Sarcopenia commonly occurs in patients with non-dialysis dependent chronic kidney disease (NDD-CKD), particularly in advanced stages, and is associated with an increased death risk, investigators reported at the 58th European Renal Association – European Dialysis and Transplant Association (ERA-EDTA) Congress.
Of 43 patients with NDD-CKD (mean age 71 years; 56% male; 98% White), 9 women and 7 men (37.3%) were sarcopenic, defined as a skeletal muscle index (SMI) lower than 41 cm2/m2 in women and 43 cm2/m2 in men. Sarcopenia was highly prevalent in stage 3 and 4 CKD (54.5% and 50.0%, respectively), Beatriz Donato, MD, of Hospital Beatriz Ângelo in Loures, Portugal, and colleagues reported.
With respect to mortality, 18 patients (41.9%) died over a mean 4.3 years, and significantly more patients who died than survived had sarcopenia (68.8% vs 25.9%), the investigators reported. In univariate logistic regression, mortality significantly increased by 10% for every 1-unit decrease in SMI.
Age did not differ significantly between groups. The sarcopenia group, however, had significantly lower body mass index (24.4 vs 28.4 kg/m2) and shorter height (65.9 vs 77.6 inches). They also had significantly lower serum albumin levels (2.9 vs 3.7 g/dL) and higher LDL levels (135 vs 67.5 mg/dL).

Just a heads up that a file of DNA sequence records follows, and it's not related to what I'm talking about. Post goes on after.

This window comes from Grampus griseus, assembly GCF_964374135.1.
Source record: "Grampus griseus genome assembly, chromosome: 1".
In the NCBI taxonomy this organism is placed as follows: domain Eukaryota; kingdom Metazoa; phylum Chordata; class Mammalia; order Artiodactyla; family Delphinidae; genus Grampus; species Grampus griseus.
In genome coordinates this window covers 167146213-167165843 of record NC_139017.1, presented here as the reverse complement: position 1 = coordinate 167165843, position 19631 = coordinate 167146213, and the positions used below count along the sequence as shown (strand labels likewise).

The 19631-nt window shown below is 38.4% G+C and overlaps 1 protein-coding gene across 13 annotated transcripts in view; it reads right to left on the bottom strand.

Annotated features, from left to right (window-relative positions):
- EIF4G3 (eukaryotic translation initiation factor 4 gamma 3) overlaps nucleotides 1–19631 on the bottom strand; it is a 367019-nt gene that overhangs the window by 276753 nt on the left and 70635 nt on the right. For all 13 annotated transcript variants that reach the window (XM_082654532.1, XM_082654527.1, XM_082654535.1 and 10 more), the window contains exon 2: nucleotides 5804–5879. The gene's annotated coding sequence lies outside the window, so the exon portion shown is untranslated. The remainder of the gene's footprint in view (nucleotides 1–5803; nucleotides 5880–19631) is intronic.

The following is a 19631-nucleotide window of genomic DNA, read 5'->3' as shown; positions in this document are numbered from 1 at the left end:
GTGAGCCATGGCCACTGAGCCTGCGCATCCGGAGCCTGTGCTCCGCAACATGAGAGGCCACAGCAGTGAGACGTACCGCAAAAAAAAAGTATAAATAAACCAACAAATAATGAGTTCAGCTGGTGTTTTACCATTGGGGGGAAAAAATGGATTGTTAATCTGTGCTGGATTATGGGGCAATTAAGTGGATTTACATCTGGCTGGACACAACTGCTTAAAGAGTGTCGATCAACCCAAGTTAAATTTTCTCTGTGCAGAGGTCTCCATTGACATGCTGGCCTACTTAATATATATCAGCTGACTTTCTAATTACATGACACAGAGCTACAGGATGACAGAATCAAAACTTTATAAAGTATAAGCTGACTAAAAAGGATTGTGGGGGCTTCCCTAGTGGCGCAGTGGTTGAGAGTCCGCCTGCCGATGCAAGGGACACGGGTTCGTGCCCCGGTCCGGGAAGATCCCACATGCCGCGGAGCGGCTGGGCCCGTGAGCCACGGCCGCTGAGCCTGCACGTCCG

“Our study highlights the importance of early diagnosis and implementation of therapeutic strategies to minimize the adverse outcomes in CKD patients,” Dr Donato’s team stated.
In the study, skeletal muscle area was measured on computed tomography to calculate the skeletal muscle index (SMI).
“Computed tomography (CT) is the gold standard for studying sarcopenia because of its capacity to identify quantitative and qualitative changes in muscle mass,” according to the investigators.
In a separate review on the topic published in the Journal of Nephrology, Carla Maria Avesani, PhD, of Karolinska Institute, Stockholm, Sweden, and colleagues asserted that the presence of protein degradation differentiates CKD-related sarcopenia from aging-related sarcopenia:
“CKD-related sarcopenia can occur early in adult life and may develop rapidly as a consequence of the negative energy-protein balance coming from insufficient food intake coupled with increased protein catabolism in patients exposed to the uremic milieu, and in [hemodialysis] patients it may be further enhanced by catabolic effects of the hemodialysis procedure.”
Donato B, Paixão Fernandes A, Raimundo M, et al. The evaluation of sarcopenia in nondialysis chronic kidney disease stages by computed tomography. Presented at the 58th ERA-EDTA Congress 2021, June 5-8, 2021. Abstract MO591.
Sabatino A, Cuppari L, Stenvinkel P, Lindholm B, Avesani CM. Sarcopenia in chronic kidney disease: what have we learned so far? J Nephrol. Published online on September 2, 2020. doi:10.1007/s40620-020-00840-y